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Digital History ID 3574


During the early and mid-sixteenth century, the English tended to conceive of North America as a base for piracy and harassment of the Spanish. But by the end of the century, the English began to think more seriously about North America as a place to colonize: as a market for English goods and a source of raw materials and commodities such as furs. English promoters claimed that New World colonization offered England many advantages. Not only would it serve as a bulwark against Catholic Spain, it would supply England with raw materials and provide a market for finished products. America would also provide a place to send the English poor and ensure that they would contribute to the nation's wealth.

During the late sixteenth and early seventeenth centuries, the English poor increased rapidly in number. As a result of the enclosure of traditional common lands (which were increasingly used to raise sheep), many common people were forced to become wage laborers or else to support themselves hand-to-mouth or simply as beggars.

After unsuccessful attempts to establish settlements in Newfoundland and at Roanoke, the famous "Lost Colony," off the coast of present-day North Carolina, England established its first permanent North American settlement, Jamestown, in 1607. Located in swampy marshlands along Virginia's James River, Jamestown's residents suffered horrendous mortality rates during its first years. Immigrants had just a fifty-fifty chance of surviving five years.

The Jamestown expedition was financed by the Virginia Company of London, which believed that precious metals were to be found in the area. From the outset, however, Jamestown suffered from disease and conflict with Indians. Approximately 30,000 Algonquian Indians lived in the region, divided into about 40 tribes. About 30 tribes belonged to a confederacy led by Powhatan.

Food was an initial source of conflict. More interested in finding gold and silver than in farming, Jamestown's residents (many of whom were either aristocrats or their servants) were unable or unwilling to work. When the English began to seize Indian food stocks, Powhatan cut off supplies, forcing the colonists to subsist on frogs, snakes, and even decaying corpses.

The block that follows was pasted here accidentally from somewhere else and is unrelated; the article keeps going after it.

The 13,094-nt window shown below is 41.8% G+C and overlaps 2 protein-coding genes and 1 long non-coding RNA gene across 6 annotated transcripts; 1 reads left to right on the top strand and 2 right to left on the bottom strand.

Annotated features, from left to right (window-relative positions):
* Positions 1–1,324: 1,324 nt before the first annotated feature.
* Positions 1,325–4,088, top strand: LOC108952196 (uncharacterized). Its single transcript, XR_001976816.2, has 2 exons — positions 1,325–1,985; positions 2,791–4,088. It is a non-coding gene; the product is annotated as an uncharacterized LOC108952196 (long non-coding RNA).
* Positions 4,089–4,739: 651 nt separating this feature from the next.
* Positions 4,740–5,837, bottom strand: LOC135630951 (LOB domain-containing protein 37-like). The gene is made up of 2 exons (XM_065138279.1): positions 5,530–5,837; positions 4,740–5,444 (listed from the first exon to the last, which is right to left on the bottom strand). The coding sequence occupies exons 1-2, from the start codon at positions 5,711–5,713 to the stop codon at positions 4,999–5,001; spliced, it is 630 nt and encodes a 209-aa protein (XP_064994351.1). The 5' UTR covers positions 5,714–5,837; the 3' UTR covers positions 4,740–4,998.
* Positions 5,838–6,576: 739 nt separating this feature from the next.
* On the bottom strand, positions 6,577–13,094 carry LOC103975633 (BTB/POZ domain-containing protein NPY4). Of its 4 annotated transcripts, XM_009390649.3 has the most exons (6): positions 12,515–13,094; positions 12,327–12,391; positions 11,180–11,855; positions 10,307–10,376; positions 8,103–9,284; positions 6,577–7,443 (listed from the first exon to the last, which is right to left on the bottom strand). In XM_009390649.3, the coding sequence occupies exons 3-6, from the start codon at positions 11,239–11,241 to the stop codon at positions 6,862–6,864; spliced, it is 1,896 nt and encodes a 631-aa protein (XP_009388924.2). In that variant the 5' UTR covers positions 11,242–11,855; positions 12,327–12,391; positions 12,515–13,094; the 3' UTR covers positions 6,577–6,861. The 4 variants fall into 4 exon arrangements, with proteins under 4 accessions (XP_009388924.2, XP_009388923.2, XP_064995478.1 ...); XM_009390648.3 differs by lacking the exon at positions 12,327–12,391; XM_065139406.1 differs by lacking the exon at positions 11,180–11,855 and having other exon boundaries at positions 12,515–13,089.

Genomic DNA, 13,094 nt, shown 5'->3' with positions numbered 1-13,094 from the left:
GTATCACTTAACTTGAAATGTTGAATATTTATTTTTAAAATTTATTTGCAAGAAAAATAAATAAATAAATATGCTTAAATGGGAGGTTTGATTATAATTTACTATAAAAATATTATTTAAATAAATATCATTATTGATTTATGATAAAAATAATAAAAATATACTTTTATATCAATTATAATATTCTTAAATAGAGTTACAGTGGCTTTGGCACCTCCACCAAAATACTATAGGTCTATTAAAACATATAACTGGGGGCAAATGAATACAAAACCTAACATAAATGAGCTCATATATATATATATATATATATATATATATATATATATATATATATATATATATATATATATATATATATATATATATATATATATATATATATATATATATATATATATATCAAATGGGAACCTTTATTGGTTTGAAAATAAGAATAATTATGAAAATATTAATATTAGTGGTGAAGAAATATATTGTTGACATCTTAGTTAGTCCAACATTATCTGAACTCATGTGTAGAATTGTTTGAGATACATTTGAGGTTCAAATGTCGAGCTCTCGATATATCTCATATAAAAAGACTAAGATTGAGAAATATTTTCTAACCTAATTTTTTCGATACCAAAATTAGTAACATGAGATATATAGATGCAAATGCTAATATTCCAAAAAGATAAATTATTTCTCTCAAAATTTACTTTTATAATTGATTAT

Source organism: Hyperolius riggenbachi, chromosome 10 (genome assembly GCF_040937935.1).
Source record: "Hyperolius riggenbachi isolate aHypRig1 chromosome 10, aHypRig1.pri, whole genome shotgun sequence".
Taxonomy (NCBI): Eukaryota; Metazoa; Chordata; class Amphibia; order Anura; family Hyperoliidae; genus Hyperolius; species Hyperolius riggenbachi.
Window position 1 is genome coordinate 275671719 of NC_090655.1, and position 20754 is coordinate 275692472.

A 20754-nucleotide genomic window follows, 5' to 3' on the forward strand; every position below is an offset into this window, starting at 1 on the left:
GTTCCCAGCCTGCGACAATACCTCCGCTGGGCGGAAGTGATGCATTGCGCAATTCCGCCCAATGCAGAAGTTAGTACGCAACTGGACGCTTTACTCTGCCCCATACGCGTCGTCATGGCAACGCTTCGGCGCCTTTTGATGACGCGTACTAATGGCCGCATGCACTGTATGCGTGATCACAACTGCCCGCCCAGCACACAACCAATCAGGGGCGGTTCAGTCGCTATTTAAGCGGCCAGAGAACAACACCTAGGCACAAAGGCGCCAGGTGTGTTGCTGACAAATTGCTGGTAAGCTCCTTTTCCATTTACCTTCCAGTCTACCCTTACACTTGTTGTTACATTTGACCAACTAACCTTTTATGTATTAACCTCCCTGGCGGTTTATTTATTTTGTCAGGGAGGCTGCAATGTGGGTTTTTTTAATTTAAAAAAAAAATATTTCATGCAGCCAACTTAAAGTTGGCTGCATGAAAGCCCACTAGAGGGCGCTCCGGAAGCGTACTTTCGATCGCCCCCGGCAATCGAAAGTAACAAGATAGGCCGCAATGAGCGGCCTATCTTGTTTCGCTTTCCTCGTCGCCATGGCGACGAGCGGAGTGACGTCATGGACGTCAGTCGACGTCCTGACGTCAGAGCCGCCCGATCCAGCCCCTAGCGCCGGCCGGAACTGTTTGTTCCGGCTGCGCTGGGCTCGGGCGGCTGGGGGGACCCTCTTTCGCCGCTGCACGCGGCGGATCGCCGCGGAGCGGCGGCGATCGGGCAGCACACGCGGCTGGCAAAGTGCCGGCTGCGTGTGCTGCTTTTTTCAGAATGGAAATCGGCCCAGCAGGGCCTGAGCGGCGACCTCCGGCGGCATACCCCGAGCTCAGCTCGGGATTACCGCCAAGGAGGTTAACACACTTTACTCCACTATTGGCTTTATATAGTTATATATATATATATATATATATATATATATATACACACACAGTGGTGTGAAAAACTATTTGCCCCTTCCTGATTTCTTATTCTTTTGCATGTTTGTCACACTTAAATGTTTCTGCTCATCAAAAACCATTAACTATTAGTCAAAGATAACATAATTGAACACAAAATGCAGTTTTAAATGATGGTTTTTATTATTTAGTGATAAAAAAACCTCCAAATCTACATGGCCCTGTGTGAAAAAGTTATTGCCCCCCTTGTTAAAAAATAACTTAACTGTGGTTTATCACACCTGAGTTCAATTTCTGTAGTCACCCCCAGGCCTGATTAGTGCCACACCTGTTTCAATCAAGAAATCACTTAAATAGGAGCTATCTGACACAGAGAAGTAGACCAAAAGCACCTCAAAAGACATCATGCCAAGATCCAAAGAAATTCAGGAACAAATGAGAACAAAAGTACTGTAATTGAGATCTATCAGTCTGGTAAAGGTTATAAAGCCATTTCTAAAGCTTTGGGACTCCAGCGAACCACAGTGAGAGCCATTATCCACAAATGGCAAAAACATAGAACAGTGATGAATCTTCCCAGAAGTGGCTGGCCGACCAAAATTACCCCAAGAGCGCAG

Captain John Smith (1580?-1631) was twenty-six years old when the first expedition landed. A farmer's son, Smith had already led an adventurous life before arriving in Virginia. He had fought with the Dutch army against the Spanish and in eastern Europe against the Ottoman Turks, when he was taken captive and enslaved. He later escaped to Russia before returning to England.

Smith, serving as president of the Jamestown colony from 1608 to 1609, required the colonists to work and traded with the Indians for food. In 1609, after being wounded in a gunpowder accident, Smith returned to England. After his departure, conflict between the English and the Powhatan confederacy intensified, especially after the colonists began to clear land in order to plant tobacco.

In a volume recounting the history of the English colony in Virginia, Smith describes a famous incident in which Powhatan's 12-year-old daughter, Pocahontas (1595?-1617), saved him from execution. Although some have questioned whether this incident took place (since Smith failed to mention it in his Historie's first edition), it may well have been a "staged event," an elaborate adoption ceremony by which Powhatan symbolically made Smith his vassal or servant. Through similar ceremonies, the Powhatan people incorporated outsiders into their society. Pocahontas reappears in the colonial records in 1613, when she was lured aboard an English ship and held captive. Negotiations for her release failed, and in 1614, she married John Rolfe, the colonist who introduced tobacco to Virginia. Whether this marriage represented an attempt to forge an alliance between the English and the Powhatan remains uncertain.

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